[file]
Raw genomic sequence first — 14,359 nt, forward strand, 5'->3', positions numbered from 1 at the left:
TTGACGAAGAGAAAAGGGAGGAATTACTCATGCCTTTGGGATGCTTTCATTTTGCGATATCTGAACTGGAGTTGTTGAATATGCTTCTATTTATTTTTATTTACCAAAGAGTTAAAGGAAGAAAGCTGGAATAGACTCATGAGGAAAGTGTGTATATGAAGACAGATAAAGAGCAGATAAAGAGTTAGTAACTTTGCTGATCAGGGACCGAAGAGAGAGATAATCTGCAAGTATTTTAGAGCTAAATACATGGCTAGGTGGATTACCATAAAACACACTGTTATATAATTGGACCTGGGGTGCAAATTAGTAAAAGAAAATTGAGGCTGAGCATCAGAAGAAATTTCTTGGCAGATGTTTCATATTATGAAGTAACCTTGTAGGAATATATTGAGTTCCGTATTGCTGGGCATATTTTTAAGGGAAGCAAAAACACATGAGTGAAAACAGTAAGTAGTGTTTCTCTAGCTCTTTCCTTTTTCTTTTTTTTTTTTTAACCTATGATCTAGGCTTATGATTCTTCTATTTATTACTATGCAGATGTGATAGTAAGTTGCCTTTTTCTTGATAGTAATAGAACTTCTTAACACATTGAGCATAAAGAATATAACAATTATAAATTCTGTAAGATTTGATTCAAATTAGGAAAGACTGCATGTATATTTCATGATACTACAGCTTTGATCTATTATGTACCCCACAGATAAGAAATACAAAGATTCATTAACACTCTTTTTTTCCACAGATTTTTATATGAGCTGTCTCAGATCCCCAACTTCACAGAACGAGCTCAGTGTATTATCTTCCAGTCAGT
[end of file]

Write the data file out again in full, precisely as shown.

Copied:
Raw genomic sequence first — 14,359 nt, forward strand, 5'->3', positions numbered from 1 at the left:
TTGACGAAGAGAAAAGGGAGGAATTACTCATGCCTTTGGGATGCTTTCATTTTGCGATATCTGAACTGGAGTTGTTGAATATGCTTCTATTTATTTTTATTTACCAAAGAGTTAAAGGAAGAAAGCTGGAATAGACTCATGAGGAAAGTGTGTATATGAAGACAGATAAAGAGCAGATAAAGAGTTAGTAACTTTGCTGATCAGGGACCGAAGAGAGAGATAATCTGCAAGTATTTTAGAGCTAAATACATGGCTAGGTGGATTACCATAAAACACACTGTTATATAATTGGACCTGGGGTGCAAATTAGTAAAAGAAAATTGAGGCTGAGCATCAGAAGAAATTTCTTGGCAGATGTTTCATATTATGAAGTAACCTTGTAGGAATATATTGAGTTCCGTATTGCTGGGCATATTTTTAAGGGAAGCAAAAACACATGAGTGAAAACAGTAAGTAGTGTTTCTCTAGCTCTTTCCTTTTTCTTTTTTTTTTTTTAACCTATGATCTAGGCTTATGATTCTTCTATTTATTACTATGCAGATGTGATAGTAAGTTGCCTTTTTCTTGATAGTAATAGAACTTCTTAACACATTGAGCATAAAGAATATAACAATTATAAATTCTGTAAGATTTGATTCAAATTAGGAAAGACTGCATGTATATTTCATGATACTACAGCTTTGATCTATTATGTACCCCACAGATAAGAAATACAAAGATTCATTAACACTCTTTTTTTCCACAGATTTTTATATGAGCTGTCTCAGATCCCCAACTTCACAGAACGAGCTCAGTGTATTATCTTCCAGTCAGT